Samsung now hires more women, underprivileged
Of the 4,500 entry-level employees Samsung affiliates have hired in the second half, 36 percent are graduates of universities outside of Seoul, and 32 percent are women, the nation’s leading conglomerate said yesterday.
These shares compare to 27 percent and 20 percent when it conducted a similar recruitment drive six months earlier.
This is largely down to Samsung having adopted in June a so-called “open recruiting” process to resolve the chronic polarization in the job market by hiring more staff from less privileged backgrounds.
To encourage more students from schools outside the capital to apply, Samsung has also been holding job fairs in Daejeon, Busan and Gwangju since August featuring 26 of its affiliates. As a result, Samsung saw over 5,000 more applicants in its latest round of recruitment compared to during the previous one in the first half, it said.
The top conglomerate also said it has allocated 5 percent, or 220, of its new positions to people from lower-income families “to give them a chance to overcome poverty by landing a good job.” It said it received recommendations for 620 candidates from universities across the nation.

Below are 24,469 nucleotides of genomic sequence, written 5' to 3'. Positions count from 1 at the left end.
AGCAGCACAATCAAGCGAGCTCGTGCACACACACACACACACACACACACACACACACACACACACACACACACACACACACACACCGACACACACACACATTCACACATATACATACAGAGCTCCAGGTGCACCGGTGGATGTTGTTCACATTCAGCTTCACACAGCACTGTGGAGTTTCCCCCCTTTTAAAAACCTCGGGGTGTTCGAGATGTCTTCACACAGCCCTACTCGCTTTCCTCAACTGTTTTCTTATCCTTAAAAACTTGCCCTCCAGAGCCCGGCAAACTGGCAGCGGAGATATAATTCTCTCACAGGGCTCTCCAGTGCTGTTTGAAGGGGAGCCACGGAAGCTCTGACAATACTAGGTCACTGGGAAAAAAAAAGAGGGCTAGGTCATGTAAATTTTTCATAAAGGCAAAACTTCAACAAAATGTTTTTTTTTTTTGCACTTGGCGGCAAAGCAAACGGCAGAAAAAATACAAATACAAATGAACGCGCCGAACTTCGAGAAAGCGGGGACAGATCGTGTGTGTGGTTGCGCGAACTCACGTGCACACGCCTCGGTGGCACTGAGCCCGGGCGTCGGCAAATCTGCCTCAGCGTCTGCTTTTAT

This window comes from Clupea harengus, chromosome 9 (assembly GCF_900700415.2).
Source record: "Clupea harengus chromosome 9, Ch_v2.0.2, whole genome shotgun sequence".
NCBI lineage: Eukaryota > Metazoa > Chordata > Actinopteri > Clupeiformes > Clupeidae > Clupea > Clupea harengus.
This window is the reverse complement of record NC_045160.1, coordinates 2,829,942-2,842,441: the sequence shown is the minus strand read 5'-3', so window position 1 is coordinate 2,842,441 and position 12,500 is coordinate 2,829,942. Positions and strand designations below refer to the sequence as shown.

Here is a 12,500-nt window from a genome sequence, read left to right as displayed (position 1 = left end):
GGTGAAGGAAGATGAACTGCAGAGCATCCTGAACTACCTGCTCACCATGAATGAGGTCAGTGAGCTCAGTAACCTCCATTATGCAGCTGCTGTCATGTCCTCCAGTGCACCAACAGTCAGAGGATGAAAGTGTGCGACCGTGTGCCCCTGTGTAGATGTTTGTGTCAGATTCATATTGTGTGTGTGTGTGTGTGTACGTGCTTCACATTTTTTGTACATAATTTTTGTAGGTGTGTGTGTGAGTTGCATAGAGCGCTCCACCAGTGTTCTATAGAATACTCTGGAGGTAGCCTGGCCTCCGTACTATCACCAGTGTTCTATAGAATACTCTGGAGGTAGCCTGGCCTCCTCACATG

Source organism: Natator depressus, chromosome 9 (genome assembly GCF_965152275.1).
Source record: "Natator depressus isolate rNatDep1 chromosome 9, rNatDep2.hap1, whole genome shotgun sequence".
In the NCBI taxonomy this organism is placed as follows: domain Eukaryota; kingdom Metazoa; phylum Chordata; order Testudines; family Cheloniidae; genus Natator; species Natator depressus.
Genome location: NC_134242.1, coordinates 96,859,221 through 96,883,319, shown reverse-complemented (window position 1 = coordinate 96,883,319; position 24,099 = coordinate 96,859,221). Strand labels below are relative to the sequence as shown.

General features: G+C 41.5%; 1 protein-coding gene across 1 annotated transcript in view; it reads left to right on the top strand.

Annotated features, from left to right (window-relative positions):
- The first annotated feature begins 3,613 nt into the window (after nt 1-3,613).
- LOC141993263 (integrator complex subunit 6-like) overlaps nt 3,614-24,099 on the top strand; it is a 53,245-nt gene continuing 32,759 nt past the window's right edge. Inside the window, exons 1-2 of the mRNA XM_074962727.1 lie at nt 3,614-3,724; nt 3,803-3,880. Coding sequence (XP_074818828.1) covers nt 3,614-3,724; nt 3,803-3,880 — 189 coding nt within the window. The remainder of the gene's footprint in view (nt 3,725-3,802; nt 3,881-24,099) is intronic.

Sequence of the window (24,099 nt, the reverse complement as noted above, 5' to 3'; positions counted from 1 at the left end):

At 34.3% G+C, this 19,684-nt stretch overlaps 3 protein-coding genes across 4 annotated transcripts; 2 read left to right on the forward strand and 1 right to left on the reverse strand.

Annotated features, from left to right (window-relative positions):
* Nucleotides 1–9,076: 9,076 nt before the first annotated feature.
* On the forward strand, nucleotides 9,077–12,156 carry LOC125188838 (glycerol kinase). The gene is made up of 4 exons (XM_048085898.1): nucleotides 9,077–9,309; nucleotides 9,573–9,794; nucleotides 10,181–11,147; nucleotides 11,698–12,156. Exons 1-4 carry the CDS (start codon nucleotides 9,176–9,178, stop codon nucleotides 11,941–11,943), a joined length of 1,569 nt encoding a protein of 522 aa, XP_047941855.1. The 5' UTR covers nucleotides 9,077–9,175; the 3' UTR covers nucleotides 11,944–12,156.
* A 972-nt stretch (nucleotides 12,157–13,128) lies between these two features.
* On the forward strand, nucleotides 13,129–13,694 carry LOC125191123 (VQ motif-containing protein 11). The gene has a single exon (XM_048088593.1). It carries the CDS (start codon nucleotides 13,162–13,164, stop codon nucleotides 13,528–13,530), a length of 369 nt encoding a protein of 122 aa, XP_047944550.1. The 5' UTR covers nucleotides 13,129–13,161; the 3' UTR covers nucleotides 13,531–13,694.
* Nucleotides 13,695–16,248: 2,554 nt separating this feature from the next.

As the share of newly recruited female workers exceeded 30 percent, setting a new precedent among entry-level jobs at Samsung, the group said this reflects how women have become a rising force in the marketplace in Korea’s traditionally male-dominated society.
“We will continue making efforts to help women demonstrate their competitiveness without being discriminated against,” Samsung said in a release.
Affiliates, including Samsung Electronics, are set to hire 26,000 new workers this year, up 4 percent from 2011.
By Seo Ji-eun [firstname.lastname@example.org]